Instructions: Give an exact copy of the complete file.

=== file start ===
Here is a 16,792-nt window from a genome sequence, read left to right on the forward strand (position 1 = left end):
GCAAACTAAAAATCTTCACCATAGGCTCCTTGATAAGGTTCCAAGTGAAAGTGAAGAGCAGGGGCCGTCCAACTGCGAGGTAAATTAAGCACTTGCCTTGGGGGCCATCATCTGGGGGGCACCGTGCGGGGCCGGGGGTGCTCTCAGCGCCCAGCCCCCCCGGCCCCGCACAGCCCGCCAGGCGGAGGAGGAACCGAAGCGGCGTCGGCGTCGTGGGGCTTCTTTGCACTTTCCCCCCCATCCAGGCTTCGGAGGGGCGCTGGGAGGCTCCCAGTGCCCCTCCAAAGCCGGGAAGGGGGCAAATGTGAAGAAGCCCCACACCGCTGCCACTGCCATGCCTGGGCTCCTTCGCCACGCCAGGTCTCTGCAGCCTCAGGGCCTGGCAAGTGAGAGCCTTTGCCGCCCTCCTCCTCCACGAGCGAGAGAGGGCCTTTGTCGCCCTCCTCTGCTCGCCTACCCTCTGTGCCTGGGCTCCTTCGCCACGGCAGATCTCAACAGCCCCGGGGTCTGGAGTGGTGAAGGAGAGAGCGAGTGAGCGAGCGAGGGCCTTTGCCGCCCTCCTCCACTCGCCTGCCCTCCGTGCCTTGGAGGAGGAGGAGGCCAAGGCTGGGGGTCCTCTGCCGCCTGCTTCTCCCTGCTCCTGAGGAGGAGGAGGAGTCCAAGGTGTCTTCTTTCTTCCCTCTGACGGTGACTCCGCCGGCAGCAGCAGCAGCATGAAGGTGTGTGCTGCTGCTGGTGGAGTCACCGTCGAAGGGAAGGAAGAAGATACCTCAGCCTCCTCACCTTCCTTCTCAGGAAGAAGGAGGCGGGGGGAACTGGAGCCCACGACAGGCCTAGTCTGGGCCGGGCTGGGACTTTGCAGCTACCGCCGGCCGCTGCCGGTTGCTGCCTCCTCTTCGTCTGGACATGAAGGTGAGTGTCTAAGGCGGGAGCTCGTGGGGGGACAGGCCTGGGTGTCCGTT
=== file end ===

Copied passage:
Here is a 16,792-nt window from a genome sequence, read left to right on the forward strand (position 1 = left end):
GCAAACTAAAAATCTTCACCATAGGCTCCTTGATAAGGTTCCAAGTGAAAGTGAAGAGCAGGGGCCGTCCAACTGCGAGGTAAATTAAGCACTTGCCTTGGGGGCCATCATCTGGGGGGCACCGTGCGGGGCCGGGGGTGCTCTCAGCGCCCAGCCCCCCCGGCCCCGCACAGCCCGCCAGGCGGAGGAGGAACCGAAGCGGCGTCGGCGTCGTGGGGCTTCTTTGCACTTTCCCCCCCATCCAGGCTTCGGAGGGGCGCTGGGAGGCTCCCAGTGCCCCTCCAAAGCCGGGAAGGGGGCAAATGTGAAGAAGCCCCACACCGCTGCCACTGCCATGCCTGGGCTCCTTCGCCACGCCAGGTCTCTGCAGCCTCAGGGCCTGGCAAGTGAGAGCCTTTGCCGCCCTCCTCCTCCACGAGCGAGAGAGGGCCTTTGTCGCCCTCCTCTGCTCGCCTACCCTCTGTGCCTGGGCTCCTTCGCCACGGCAGATCTCAACAGCCCCGGGGTCTGGAGTGGTGAAGGAGAGAGCGAGTGAGCGAGCGAGGGCCTTTGCCGCCCTCCTCCACTCGCCTGCCCTCCGTGCCTTGGAGGAGGAGGAGGCCAAGGCTGGGGGTCCTCTGCCGCCTGCTTCTCCCTGCTCCTGAGGAGGAGGAGGAGTCCAAGGTGTCTTCTTTCTTCCCTCTGACGGTGACTCCGCCGGCAGCAGCAGCAGCATGAAGGTGTGTGCTGCTGCTGGTGGAGTCACCGTCGAAGGGAAGGAAGAAGATACCTCAGCCTCCTCACCTTCCTTCTCAGGAAGAAGGAGGCGGGGGGAACTGGAGCCCACGACAGGCCTAGTCTGGGCCGGGCTGGGACTTTGCAGCTACCGCCGGCCGCTGCCGGTTGCTGCCTCCTCTTCGTCTGGACATGAAGGTGAGTGTCTAAGGCGGGAGCTCGTGGGGGGACAGGCCTGGGTGTCCGTT